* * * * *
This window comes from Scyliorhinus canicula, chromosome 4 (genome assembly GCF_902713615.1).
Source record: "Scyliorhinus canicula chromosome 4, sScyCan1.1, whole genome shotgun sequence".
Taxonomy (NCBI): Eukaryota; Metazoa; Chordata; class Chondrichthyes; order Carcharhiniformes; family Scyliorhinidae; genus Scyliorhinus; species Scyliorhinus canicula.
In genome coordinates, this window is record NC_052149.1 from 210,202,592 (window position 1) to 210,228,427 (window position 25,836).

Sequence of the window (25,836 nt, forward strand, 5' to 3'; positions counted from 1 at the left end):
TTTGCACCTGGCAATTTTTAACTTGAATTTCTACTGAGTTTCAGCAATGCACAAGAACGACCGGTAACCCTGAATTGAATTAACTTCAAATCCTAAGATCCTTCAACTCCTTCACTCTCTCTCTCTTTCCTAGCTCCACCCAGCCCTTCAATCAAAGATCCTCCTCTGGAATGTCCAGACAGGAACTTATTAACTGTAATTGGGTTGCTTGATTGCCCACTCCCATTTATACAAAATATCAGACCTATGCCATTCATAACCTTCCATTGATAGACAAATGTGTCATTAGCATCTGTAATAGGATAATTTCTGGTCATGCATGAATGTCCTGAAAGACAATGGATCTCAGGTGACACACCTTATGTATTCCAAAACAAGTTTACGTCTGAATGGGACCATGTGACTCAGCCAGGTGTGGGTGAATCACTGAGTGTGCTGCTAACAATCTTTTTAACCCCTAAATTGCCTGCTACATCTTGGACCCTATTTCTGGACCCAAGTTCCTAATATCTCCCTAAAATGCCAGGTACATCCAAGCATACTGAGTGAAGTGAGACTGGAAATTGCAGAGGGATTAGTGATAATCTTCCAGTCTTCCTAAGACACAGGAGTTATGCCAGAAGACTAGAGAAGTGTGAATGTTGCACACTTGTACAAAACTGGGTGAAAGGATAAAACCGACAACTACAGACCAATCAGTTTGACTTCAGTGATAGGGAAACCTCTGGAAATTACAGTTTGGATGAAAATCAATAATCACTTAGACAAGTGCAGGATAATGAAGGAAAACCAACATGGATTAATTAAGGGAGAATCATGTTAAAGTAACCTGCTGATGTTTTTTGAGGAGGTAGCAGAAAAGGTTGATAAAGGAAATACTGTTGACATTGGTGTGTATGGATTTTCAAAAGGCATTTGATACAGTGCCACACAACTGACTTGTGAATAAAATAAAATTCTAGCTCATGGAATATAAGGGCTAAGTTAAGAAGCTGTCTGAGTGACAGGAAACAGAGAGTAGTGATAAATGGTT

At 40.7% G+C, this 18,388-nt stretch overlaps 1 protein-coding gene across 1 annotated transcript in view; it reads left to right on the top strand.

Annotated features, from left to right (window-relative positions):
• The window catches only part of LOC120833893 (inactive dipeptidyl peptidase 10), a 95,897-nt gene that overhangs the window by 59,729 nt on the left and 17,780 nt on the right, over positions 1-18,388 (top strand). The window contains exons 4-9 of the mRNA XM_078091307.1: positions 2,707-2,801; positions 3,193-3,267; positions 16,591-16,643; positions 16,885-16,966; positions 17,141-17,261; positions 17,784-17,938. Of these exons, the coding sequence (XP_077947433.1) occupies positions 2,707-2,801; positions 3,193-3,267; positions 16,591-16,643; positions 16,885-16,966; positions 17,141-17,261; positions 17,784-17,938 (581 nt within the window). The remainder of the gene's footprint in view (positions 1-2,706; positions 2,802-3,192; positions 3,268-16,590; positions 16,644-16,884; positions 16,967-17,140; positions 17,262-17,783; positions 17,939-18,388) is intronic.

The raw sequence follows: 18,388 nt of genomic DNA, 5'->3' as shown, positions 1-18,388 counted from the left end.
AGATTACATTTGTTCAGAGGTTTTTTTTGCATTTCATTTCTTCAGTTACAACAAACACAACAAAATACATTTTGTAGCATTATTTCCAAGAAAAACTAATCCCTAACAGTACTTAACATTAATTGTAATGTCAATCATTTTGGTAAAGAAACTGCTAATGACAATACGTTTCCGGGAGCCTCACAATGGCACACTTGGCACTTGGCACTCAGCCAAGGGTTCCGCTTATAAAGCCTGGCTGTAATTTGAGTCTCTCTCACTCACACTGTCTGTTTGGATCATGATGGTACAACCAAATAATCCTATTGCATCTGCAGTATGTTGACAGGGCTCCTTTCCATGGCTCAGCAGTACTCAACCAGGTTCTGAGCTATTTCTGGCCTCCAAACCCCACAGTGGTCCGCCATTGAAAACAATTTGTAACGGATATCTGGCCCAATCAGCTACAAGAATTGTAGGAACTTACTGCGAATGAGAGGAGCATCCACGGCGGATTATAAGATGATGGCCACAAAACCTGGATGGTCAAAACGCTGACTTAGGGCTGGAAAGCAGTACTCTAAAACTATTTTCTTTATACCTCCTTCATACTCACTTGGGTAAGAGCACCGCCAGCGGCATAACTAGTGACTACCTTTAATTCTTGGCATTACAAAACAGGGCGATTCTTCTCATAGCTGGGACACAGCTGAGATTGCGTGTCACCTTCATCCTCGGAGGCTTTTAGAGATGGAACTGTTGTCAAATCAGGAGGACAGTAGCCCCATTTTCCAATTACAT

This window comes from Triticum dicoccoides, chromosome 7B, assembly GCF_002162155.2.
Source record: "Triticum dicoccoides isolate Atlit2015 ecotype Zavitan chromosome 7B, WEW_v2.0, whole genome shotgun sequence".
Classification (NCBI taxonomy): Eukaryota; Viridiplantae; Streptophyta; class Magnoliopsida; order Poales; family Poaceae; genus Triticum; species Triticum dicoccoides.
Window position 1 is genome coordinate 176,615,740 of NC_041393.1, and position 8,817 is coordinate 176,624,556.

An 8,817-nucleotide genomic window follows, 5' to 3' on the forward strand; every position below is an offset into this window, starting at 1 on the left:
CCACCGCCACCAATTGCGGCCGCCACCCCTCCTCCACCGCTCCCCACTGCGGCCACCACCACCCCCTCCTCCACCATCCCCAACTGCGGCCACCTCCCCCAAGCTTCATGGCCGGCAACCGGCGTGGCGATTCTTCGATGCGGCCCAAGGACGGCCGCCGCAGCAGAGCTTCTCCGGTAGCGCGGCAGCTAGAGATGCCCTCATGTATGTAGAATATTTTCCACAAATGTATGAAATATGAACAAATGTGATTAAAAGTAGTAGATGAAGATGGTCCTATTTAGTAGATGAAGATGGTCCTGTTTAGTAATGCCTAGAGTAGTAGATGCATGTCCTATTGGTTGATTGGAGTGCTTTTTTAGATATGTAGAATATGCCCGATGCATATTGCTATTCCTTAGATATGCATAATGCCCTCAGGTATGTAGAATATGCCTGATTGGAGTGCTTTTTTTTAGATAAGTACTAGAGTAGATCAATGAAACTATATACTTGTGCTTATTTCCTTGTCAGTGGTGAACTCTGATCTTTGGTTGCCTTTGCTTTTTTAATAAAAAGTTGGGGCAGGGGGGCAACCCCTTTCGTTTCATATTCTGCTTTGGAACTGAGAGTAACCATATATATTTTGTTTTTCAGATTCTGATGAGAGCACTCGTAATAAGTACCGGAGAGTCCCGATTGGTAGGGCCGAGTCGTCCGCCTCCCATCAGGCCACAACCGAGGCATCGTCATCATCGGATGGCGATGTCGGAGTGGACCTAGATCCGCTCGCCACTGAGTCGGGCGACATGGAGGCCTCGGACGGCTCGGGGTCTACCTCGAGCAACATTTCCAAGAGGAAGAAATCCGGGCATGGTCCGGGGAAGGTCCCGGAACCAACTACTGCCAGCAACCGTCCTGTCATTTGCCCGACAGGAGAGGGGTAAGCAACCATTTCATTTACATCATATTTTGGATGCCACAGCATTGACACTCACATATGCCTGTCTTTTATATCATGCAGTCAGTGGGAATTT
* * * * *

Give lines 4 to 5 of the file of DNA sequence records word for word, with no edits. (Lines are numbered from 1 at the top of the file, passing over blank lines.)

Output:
In genome coordinates, this window is record NC_052149.1 from 210,202,592 (window position 1) to 210,228,427 (window position 25,836).

Sequence of the window (25,836 nt, forward strand, 5' to 3'; positions counted from 1 at the left end):